Over and again a couple will come to me with issues such as adultery or porn and you’ll nearly always discover sensual patterns of the heart, which have spilled out into their lifestyle.
My conservative friends have something to say about these matters because they are correct in some of the things they have observed in the Christian culture. I think sometimes the place where they err is how they over-steer the car.
Anybody seen Jesus?
It is possible to draw attention to yourself by dressing in such a way in which you become a hindrance to the Gospel. Jesus was a relevant guy regarding how He dressed, as best we can understand how He related to His culture.
He wasn’t ostentatious or showy and He was not oddly conservative in His dress. When someone spent time with the Savior they said, “No one ever spoke like this man” rather than, “No one ever dressed like this man.” (See John 7:46)
There was nothing about Christ’s appearance which distracted His audience from His message. He fit into his culture. He was not in the conservative or the liberal camp. He was outside both camps (Hebrews 13:13).
There were times when people could not find Christ in the crowd because He looked like the crowd (Matthew 26:48). It appears He did not dress in such a way to be noticed. They were more aware of His character and His message than His adorning.
Do not let your adorning be external—the braiding of hair, the wearing of gold, or the putting on of clothing—but let your adorning be the hidden person of the heart with the imperishable beauty of a gentle and quiet spirit, which in God’s sight is very precious. – 1 Peter 3:3-4 (ESV)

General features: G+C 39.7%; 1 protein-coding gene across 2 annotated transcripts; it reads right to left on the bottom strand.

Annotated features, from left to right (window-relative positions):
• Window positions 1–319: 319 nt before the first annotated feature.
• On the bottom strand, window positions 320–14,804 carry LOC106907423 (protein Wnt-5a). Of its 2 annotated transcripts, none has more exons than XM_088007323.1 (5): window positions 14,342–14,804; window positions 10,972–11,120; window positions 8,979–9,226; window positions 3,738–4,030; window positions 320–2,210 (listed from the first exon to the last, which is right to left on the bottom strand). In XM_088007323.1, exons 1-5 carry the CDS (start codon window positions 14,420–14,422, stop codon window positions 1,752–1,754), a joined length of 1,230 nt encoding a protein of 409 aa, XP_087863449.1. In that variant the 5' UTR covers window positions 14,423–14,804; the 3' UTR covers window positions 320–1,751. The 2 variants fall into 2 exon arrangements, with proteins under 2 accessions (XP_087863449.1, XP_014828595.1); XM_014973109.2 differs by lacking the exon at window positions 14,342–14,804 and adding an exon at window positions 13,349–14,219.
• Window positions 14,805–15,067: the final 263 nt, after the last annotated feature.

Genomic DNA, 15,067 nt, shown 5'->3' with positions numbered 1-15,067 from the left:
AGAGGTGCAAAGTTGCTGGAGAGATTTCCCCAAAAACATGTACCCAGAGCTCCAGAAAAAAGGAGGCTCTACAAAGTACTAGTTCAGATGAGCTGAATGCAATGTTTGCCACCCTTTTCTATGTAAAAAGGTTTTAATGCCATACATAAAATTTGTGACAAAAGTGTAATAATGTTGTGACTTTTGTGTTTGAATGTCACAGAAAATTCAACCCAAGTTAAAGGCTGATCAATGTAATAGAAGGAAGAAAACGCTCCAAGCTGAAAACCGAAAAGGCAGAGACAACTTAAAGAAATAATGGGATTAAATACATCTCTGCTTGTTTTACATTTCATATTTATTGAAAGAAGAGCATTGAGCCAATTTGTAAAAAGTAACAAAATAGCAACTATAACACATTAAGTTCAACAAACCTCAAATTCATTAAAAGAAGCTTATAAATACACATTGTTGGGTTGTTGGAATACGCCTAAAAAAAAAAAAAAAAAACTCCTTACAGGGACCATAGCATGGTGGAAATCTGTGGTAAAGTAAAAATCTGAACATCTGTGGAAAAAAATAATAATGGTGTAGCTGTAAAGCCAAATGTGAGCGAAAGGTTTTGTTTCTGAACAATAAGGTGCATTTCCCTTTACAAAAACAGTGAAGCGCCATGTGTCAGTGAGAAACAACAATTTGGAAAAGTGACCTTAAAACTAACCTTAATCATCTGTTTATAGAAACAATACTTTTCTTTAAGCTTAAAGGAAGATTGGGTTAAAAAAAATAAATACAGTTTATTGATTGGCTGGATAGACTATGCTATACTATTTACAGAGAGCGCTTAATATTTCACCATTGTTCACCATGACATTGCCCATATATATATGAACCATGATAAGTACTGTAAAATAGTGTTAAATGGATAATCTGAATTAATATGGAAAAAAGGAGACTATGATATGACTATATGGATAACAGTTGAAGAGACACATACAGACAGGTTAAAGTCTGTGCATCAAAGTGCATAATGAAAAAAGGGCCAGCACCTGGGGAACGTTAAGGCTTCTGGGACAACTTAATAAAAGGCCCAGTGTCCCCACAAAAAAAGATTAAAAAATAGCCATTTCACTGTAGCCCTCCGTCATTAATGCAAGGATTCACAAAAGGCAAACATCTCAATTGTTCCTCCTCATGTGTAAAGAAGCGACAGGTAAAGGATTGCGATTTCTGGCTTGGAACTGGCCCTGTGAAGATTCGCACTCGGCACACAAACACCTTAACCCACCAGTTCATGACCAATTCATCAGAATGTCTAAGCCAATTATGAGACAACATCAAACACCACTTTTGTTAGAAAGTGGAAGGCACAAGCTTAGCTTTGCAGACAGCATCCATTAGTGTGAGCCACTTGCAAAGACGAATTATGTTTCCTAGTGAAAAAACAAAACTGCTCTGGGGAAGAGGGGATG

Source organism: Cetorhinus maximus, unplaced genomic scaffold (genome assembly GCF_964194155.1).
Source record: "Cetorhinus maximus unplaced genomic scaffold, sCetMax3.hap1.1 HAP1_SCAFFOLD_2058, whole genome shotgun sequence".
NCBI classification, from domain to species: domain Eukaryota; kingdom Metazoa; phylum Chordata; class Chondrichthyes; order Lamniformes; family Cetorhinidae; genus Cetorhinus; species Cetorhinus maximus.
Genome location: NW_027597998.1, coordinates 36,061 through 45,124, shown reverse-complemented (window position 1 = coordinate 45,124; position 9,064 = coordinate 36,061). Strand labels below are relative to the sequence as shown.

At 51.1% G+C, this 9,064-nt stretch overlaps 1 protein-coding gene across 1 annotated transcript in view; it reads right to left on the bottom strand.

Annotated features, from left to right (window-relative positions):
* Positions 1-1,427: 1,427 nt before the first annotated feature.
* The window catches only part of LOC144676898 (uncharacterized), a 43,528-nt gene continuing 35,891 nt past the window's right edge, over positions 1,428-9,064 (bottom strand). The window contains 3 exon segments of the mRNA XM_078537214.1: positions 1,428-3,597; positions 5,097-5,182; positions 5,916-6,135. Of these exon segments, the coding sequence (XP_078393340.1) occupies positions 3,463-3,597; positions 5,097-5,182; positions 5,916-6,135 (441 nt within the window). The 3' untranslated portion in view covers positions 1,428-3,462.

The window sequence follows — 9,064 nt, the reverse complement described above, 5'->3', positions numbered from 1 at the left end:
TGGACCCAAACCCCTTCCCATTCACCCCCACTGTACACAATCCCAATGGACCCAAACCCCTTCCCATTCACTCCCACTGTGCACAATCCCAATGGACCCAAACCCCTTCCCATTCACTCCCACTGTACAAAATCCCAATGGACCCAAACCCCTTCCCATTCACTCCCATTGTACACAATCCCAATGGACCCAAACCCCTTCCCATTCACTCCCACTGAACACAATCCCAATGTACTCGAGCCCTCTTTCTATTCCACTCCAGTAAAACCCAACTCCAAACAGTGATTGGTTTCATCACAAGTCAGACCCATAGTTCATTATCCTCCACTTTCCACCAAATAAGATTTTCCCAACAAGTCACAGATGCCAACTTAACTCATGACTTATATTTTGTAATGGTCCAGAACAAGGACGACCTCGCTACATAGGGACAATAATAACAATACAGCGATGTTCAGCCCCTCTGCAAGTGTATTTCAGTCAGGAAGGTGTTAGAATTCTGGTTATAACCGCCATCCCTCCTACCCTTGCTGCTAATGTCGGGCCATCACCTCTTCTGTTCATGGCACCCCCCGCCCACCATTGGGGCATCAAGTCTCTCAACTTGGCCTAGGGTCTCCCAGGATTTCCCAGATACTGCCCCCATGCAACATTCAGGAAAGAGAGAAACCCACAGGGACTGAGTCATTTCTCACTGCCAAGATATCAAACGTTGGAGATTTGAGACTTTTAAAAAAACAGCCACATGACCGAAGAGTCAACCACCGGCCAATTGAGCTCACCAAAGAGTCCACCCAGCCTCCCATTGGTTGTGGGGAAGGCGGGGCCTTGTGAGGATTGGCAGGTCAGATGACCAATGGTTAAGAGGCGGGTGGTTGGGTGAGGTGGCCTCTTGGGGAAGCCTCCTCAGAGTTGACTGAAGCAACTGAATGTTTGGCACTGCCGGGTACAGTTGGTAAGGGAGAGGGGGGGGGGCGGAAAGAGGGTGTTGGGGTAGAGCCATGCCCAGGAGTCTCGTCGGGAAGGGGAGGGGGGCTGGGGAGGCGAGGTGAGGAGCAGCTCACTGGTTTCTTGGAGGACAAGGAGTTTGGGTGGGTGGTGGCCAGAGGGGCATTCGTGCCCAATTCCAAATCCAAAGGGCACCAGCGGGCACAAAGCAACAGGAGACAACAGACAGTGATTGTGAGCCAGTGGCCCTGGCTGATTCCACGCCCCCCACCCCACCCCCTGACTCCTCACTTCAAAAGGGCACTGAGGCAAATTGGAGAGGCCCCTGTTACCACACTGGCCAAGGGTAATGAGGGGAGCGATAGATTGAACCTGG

An appeal to my conservative friends
There are generally two groups of Christian people who miss the point on the modesty issue. Christians in each group have their own ditch they like to hunker into while tossing grenades at the other side:
- My conservative friends, who have an unbiblical view of worldliness and, therefore, dress as opposite as possible from their culture.
- My anti-conservative friends, who have an unbiblical view of modesty and, therefore, dress as opposite as possible from their conservative friends.
When you wear culottes to the beach or dresses on a ski slope, you are not making God’s name great. This is akin to the Corinthians speaking in tongues in the church meeting without an interpreter. It was confusing to the non-Christian community of Paul’s day.
If, therefore, the whole church comes together and all speak in tongues, and outsiders or unbelievers enter, will they not say that you are out of your minds? – 1 Corinthians 14:23 (ESV)
Amish-type clothing choices do not, by-in-large, point unregenerate people to Christ. The cross of Christ is foolish enough (1 Corinthians 1:18). We don’t need to place hurdles in front of the cross which confuses, distracts, or hinders our unregenerate friends from thinking about Christ.
Irrelevant attire becomes a cultural anomaly which garners a few looks, but then is quickly marginalized and dismissed as something to be mocked or devalued. It becomes a distraction to the Gospel.
This is what happened to me. Before I became a Christian I thought being a Christian meant I had to ride a bicycle, wear black slacks and shoes, with a white shirt, and black tie.
To top it off, I presumed I had to have a badge on my white shirt which said, Elder Rick. I did not know Mormons weren’t Christians, but I did know I did not want to be what they represented by their clothing choices.
Their anti-culture dress standards made no sense to me. Their message was lost in their apparel. Since their message was heretical, my being lost was not a bad thing, but I have heard many stories how the message of the cross has been obscured by hyper-Christian conservatism.
An appeal to my non-conservative friends